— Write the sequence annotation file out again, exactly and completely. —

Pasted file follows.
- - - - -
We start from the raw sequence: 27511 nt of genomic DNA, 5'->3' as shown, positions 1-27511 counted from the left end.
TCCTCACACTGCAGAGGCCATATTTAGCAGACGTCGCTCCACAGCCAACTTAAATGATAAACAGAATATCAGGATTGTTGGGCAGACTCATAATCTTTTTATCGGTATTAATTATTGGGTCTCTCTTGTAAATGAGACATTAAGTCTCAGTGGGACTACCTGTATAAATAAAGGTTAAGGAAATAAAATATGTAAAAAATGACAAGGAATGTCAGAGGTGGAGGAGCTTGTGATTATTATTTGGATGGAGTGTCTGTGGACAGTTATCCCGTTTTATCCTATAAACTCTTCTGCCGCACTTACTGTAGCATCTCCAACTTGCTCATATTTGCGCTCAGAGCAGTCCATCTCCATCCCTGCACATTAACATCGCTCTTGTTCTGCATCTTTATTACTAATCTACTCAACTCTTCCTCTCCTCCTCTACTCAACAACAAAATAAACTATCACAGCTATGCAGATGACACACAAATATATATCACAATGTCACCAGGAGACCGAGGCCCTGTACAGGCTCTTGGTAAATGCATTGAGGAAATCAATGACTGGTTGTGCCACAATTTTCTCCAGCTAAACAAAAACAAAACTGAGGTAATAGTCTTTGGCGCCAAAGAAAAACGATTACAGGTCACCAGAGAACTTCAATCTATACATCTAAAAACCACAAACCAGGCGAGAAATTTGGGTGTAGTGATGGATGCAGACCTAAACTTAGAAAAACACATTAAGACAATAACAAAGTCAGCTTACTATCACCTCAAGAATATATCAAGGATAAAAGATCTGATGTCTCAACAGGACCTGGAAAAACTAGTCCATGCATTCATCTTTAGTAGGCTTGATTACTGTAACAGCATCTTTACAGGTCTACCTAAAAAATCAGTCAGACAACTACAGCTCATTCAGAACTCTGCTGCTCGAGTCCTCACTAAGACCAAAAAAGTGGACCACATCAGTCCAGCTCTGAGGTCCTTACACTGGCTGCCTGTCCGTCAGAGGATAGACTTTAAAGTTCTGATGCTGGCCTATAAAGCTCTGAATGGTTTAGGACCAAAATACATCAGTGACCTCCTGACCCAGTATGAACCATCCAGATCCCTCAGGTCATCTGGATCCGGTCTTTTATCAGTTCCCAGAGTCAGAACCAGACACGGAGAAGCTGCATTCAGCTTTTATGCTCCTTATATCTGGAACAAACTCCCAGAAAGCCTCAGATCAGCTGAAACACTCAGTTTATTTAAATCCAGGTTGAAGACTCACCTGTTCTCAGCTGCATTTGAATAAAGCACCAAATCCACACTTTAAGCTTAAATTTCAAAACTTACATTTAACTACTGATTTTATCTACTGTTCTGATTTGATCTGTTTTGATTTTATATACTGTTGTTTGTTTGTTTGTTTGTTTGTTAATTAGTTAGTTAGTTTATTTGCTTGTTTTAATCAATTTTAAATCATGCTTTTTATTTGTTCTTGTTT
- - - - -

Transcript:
We start from the raw sequence: 27511 nt of genomic DNA, 5'->3' as shown, positions 1-27511 counted from the left end.
TCCTCACACTGCAGAGGCCATATTTAGCAGACGTCGCTCCACAGCCAACTTAAATGATAAACAGAATATCAGGATTGTTGGGCAGACTCATAATCTTTTTATCGGTATTAATTATTGGGTCTCTCTTGTAAATGAGACATTAAGTCTCAGTGGGACTACCTGTATAAATAAAGGTTAAGGAAATAAAATATGTAAAAAATGACAAGGAATGTCAGAGGTGGAGGAGCTTGTGATTATTATTTGGATGGAGTGTCTGTGGACAGTTATCCCGTTTTATCCTATAAACTCTTCTGCCGCACTTACTGTAGCATCTCCAACTTGCTCATATTTGCGCTCAGAGCAGTCCATCTCCATCCCTGCACATTAACATCGCTCTTGTTCTGCATCTTTATTACTAATCTACTCAACTCTTCCTCTCCTCCTCTACTCAACAACAAAATAAACTATCACAGCTATGCAGATGACACACAAATATATATCACAATGTCACCAGGAGACCGAGGCCCTGTACAGGCTCTTGGTAAATGCATTGAGGAAATCAATGACTGGTTGTGCCACAATTTTCTCCAGCTAAACAAAAACAAAACTGAGGTAATAGTCTTTGGCGCCAAAGAAAAACGATTACAGGTCACCAGAGAACTTCAATCTATACATCTAAAAACCACAAACCAGGCGAGAAATTTGGGTGTAGTGATGGATGCAGACCTAAACTTAGAAAAACACATTAAGACAATAACAAAGTCAGCTTACTATCACCTCAAGAATATATCAAGGATAAAAGATCTGATGTCTCAACAGGACCTGGAAAAACTAGTCCATGCATTCATCTTTAGTAGGCTTGATTACTGTAACAGCATCTTTACAGGTCTACCTAAAAAATCAGTCAGACAACTACAGCTCATTCAGAACTCTGCTGCTCGAGTCCTCACTAAGACCAAAAAAGTGGACCACATCAGTCCAGCTCTGAGGTCCTTACACTGGCTGCCTGTCCGTCAGAGGATAGACTTTAAAGTTCTGATGCTGGCCTATAAAGCTCTGAATGGTTTAGGACCAAAATACATCAGTGACCTCCTGACCCAGTATGAACCATCCAGATCCCTCAGGTCATCTGGATCCGGTCTTTTATCAGTTCCCAGAGTCAGAACCAGACACGGAGAAGCTGCATTCAGCTTTTATGCTCCTTATATCTGGAACAAACTCCCAGAAAGCCTCAGATCAGCTGAAACACTCAGTTTATTTAAATCCAGGTTGAAGACTCACCTGTTCTCAGCTGCATTTGAATAAAGCACCAAATCCACACTTTAAGCTTAAATTTCAAAACTTACATTTAACTACTGATTTTATCTACTGTTCTGATTTGATCTGTTTTGATTTTATATACTGTTGTTTGTTTGTTTGTTTGTTTGTTAATTAGTTAGTTAGTTTATTTGCTTGTTTTAATCAATTTTAAATCATGCTTTTTATTTGTTCTTGTTT